U.S. Regulators Shut Down Daiwa; More Charges Filed
DAVID E. KALISH
Nov. 02, 1995
NEW YORK (AP) _ Federal authorities ordered Daiwa Bank Ltd. to shut down its U.S. operations, accusing the Japanese bank and senior managers of directing a criminal cover-up of $1.1 billion in bond trading losses.
It was the biggest U.S. criminal action against a foreign bank since authorities charged the Bank of Credit & Commerce International in 1991 with recording nonexistent loans and deposits to inflate its assets and profits.
Authorities say the cover-up, which the bank initially blamed on one rogue New York trader, actually stretched up the management ladder.
``At every turn, impermissible, unlawful options were selected by a number of officials, and that we can't tolerate,'' U.S. Attorney Mary Jo White said.
The bank continued to portray itself as the victim of Toshihide Iguchi, a senior bond trader in its New York office, who last month pleaded guilty to hiding the $1.1 billion loss over 12 years.
``It is clear that the bank remains the sole victim of Mr. Iguchi's wrongdoing,'' said Takashi Kaiho, Daiwa Bank's new president, appointed after last month's resignation of several top managers. ``Not a single customer of the bank suffered any financial loss.''
But prosecutors said customers, including some in the United States, did lose money. They were not identified.
The bank is primarily a lender to multinational corporations and engages in trading and other capital markets activities. It does not accept retail deposits.
Iguchi, executive vice president at the New York branch, confessed to superiors in July that he lost $1.1 billion from 30,000 unauthorized trades in U.S. Treasury securities.
Top Daiwa officials did not inform U.S. regulators; they filed a quarterly report with the Federal Reserve claiming that the bank still held $600 million in Treasury bonds _ bonds they knew Iguchi had sold to cover losses.
Not until September did the bank report the losses to U.S. authorities, and it announced them publicly later that month.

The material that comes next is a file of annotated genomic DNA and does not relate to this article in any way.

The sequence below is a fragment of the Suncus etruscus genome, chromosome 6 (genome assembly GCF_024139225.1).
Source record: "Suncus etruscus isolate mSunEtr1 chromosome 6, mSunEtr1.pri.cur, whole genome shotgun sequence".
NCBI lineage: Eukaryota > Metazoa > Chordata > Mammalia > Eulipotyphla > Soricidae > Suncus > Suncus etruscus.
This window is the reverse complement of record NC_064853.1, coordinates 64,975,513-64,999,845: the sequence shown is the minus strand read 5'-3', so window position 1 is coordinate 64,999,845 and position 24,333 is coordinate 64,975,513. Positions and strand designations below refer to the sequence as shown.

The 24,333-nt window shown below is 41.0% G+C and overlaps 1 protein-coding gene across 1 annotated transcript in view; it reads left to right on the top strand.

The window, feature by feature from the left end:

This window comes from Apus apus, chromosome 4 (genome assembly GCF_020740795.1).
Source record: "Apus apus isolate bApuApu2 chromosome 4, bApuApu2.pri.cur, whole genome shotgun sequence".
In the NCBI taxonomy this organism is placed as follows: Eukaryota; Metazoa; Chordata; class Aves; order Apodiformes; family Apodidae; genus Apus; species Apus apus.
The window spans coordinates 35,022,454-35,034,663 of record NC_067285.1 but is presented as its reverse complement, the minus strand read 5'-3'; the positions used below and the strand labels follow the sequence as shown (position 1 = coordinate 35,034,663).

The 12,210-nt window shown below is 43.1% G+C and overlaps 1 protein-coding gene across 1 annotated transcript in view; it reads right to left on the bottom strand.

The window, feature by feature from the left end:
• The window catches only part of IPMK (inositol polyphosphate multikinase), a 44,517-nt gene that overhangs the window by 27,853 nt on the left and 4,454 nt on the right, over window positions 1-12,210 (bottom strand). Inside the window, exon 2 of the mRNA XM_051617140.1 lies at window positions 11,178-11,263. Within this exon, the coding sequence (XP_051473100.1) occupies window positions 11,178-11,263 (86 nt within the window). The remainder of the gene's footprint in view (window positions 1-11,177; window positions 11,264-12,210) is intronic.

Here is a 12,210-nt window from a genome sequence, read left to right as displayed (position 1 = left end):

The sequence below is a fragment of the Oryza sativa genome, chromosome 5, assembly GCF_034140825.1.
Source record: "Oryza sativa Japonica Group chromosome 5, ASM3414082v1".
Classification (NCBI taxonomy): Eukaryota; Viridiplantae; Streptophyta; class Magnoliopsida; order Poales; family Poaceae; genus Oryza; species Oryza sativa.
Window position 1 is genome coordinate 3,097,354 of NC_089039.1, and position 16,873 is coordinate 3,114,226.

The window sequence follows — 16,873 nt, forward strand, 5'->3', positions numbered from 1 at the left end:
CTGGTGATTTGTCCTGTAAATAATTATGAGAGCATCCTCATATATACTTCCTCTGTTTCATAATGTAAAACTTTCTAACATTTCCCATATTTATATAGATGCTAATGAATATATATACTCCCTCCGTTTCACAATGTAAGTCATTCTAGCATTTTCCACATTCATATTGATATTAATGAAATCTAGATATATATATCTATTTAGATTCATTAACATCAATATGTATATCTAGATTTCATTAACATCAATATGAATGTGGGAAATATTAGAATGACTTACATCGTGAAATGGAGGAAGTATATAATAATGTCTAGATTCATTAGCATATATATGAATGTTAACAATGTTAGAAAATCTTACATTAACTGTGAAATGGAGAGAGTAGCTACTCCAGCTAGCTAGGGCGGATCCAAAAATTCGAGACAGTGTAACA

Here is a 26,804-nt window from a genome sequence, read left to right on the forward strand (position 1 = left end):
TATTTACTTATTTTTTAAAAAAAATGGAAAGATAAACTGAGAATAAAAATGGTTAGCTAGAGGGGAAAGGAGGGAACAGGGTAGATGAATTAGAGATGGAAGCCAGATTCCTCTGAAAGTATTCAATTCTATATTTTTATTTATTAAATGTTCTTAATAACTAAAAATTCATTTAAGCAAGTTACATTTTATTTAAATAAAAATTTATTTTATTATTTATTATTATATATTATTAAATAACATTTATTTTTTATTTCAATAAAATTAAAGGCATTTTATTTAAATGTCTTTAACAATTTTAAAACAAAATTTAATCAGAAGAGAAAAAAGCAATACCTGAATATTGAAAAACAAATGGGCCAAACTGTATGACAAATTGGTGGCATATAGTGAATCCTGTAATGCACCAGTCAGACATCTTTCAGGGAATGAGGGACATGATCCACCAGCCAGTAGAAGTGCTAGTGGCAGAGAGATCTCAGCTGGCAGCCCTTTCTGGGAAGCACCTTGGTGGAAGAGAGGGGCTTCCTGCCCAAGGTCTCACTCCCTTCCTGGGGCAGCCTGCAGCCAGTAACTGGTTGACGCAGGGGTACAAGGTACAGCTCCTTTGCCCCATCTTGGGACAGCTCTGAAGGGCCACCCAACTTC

Iguchi told a federal judge last month that his superiors directed him to keep covering up his losses in the two months before the bank disclosed the scandal Sept. 25. He pleaded guilty to forging bank records and embezzlement to hide his spectacular losses.
Prosecutors accuse senior Daiwa executives of meeting with Iguchi at a Manhattan hotel in July to discuss how he could hide his losses. They agreed that Iguchi should sell securities and forge bank records to continue the cover-up, the indictment said.
The former manager of Daiwa's New York branch, Masahiro Tsuda, was indicted Thursday, along with the bank. The indictment said others, who were not named, were also involved.
Other than BCCI, international banking experts couldn't recall an instance where U.S. authorities shut down a foreign bank for lying.
``It could be unprecedented,'' said John B. Cairns, partner and international banking expert at Willkie Farr & Gallagher, a New York law firm.
Federal and state banking regulators said Daiwa, based in Osaka, Japan, signed a consent order agreeing to end its activities in 11 states by Feb. 2. There is the possibility of an extension to permit an orderly departure.
With assets of $182 billion, Daiwa is the 10th largest among Japan's 11 top commercial banks. Its U.S. operations include an asset management business, a commercial lending operation and other banking services.
Daiwa said it was not admitting wrongdoing by agreeing to shut down its operations in Atlanta, Baltimore, Boston, Chicago, Dallas, Houston, Los Angeles, Miami, Minneapolis, New York, Philadelphia, Pittsburgh, St. Louis, San Francisco, and Tampa. It will also shut down Daiwa Bank Trust Co., its wholly owned subsidiary in New York.
Daiwa could face more than $1 billion in fines if convicted of charges including obstructing examinations of its branches, making false statements to federal agencies and forging records.